The case of Jose Antonio Elena Rodriguez starkly reminded border communities of everything wrong with policing in America. He was 16 years old, unarmed, and walking peacefully to a convenience store when Border Patrol agent Lonnie Swartz shot him ten times through the back.
This week, as Congress debates whether to expand Trump’s deportation force as a tradeoff to rejecting his wall, they would do well to remember that justice has yet to be served for dozens of families like Jose Antonio’s. The roughly 15 million residents who live, play, and work in Southwest border communities acutely experience the consequences of congressionally approved hiring surges that wash their hands of any responsibility for adequately vetting or holding agents accountable. We refuse to be treated as a political pawn again.
Border Patrol’s culture of military-style, discriminatory policing and resistance to basic 21st century police reforms presents the greatest threat to our safety and freedom. Border Patrol spent the better part of two decades hiding from public scrutiny, but border communities, the ACLU, and a Homeland Security Advisory Panel subcommittee of peer law enforcement experts recently unveiled CBP’s legacy of unchecked corruption and widespread abuse.
Their accountability deficits resulted in alarming rates of sexual assault; abuse of unaccompanied children; denial of basic needs in overcrowded, freezing custody cells; looting of migrants’ personal belongings; stop and frisks at interior checkpoints located up to 100 miles from the international border; agents firing their weapons out of “frustration;” and supervisors distorting facts to cover up wrongdoing.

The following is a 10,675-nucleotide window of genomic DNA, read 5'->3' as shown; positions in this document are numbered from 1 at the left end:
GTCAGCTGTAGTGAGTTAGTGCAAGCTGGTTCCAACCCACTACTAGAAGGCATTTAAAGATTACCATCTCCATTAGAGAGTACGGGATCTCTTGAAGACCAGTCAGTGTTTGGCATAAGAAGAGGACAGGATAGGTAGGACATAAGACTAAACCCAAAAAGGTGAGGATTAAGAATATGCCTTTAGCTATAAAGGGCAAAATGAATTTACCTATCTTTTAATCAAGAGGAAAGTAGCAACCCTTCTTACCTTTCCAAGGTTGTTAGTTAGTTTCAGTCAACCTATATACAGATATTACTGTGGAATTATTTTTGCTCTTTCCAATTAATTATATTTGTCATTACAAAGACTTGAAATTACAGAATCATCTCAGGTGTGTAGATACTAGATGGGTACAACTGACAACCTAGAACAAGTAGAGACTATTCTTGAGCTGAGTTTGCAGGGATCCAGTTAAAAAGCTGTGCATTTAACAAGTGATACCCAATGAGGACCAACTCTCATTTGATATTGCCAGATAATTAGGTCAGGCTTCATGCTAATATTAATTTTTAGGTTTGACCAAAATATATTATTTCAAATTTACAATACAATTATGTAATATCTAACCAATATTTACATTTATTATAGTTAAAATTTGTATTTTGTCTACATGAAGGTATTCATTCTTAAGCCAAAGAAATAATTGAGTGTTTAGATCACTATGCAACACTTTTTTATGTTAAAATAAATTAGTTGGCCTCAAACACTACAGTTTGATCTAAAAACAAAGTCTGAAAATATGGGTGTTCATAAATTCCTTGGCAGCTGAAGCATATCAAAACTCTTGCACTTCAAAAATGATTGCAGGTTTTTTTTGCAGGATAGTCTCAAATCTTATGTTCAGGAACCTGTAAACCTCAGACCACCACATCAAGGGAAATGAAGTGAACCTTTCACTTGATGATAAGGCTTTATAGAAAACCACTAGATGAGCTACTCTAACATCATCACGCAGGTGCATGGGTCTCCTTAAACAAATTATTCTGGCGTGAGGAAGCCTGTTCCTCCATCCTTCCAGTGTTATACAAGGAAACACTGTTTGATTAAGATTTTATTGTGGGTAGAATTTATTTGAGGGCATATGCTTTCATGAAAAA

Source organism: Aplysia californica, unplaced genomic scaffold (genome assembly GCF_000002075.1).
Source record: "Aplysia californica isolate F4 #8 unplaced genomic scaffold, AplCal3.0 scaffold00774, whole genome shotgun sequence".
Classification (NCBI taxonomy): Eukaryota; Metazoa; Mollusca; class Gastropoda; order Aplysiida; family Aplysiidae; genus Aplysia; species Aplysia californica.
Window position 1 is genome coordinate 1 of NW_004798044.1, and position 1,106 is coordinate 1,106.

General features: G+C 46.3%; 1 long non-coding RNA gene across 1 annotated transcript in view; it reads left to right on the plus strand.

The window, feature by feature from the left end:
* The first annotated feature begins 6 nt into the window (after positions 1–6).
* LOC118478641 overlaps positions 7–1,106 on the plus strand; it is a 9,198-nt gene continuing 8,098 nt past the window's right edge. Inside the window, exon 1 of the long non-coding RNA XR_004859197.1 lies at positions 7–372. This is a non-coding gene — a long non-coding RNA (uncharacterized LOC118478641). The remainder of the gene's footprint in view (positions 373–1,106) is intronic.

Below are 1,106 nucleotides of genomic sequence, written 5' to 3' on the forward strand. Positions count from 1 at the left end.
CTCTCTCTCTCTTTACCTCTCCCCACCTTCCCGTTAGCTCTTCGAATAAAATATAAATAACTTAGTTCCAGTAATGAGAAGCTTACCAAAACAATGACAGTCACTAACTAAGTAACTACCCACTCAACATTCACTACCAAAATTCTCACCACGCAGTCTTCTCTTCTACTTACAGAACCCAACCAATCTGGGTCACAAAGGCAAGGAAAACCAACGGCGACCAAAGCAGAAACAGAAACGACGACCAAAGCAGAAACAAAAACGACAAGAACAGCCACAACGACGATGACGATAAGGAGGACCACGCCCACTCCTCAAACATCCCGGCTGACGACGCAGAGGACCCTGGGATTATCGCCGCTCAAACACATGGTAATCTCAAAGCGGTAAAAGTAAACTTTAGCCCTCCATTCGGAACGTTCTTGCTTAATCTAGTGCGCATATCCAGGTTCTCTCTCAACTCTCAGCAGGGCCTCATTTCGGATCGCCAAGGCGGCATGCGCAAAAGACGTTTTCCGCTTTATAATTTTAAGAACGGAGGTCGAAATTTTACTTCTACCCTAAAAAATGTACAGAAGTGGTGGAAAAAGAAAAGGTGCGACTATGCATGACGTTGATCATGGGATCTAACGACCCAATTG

When you rapidly expand a police force of heavily armed, poorly trained agents who believe they answer to no one — not courts, not Congress, not DHS oversight agencies, and certainly not communities — human and civil rights violations will ensue.
Of course these abuses aren’t inevitable. Our nation’s largest police force should be held accountable to the highest professional police practices. Border Patrol should be trained to protect the paramount value of human life and police our communities based on evidence of wrongdoing. They shouldn’t do their jobs based on personal biases or stereotypes that leave roughly half of our community feeling like second-class citizens.
To be clear, the debate over whether or not to build a wall is an important one for protecting human rights. The current 650 miles of fencing has forced migrants to cross in more remote and risky areas, resulting in thousands of migrant deaths over the last two decades. The wall also threatens private property rights and tribal lands, migration patterns of at-risk animal species, and the stunning natural habitats that make my region a beautiful place to live and visit.
The truth, however, is that Trump’s border-wall fantasy was never about rational national security policy; it’s about fueling racial and ethnic bias against Mexicans. Racial bias is fundamentally behind last week’s border fly-ins by Attorney General Jeff Sessions and DHS Secretary Kelly. The facts, for what they’re worth, are that they declared war on our nation’s safest communities and spouted lawlessness at a time of record low apprehensions — a trend that has been consistent for years with net migration from Mexico at or near zero.
Recognizing these realities makes the road forward quite simple in Congress: You’re either on the side of Border Patrol accountability, or you’re enabling Trump’s campaign to “take the handcuffs” off agents and rule our nation based on cruelty, fear, and confusion.
When the stakes are this high, there can be no middle ground.
That’s why Congress shouldn’t give one penny to Trump’s wall or his deportation force. Until Border Patrol demonstrates a commitment to operating with the trust of communities, rather than scorning internal reforms that celebrate agents who safely resolve encounters with the public, Congress can’t trust CBP or the Trump Administration with any more resources — no more boots, no wall, and no detention beds.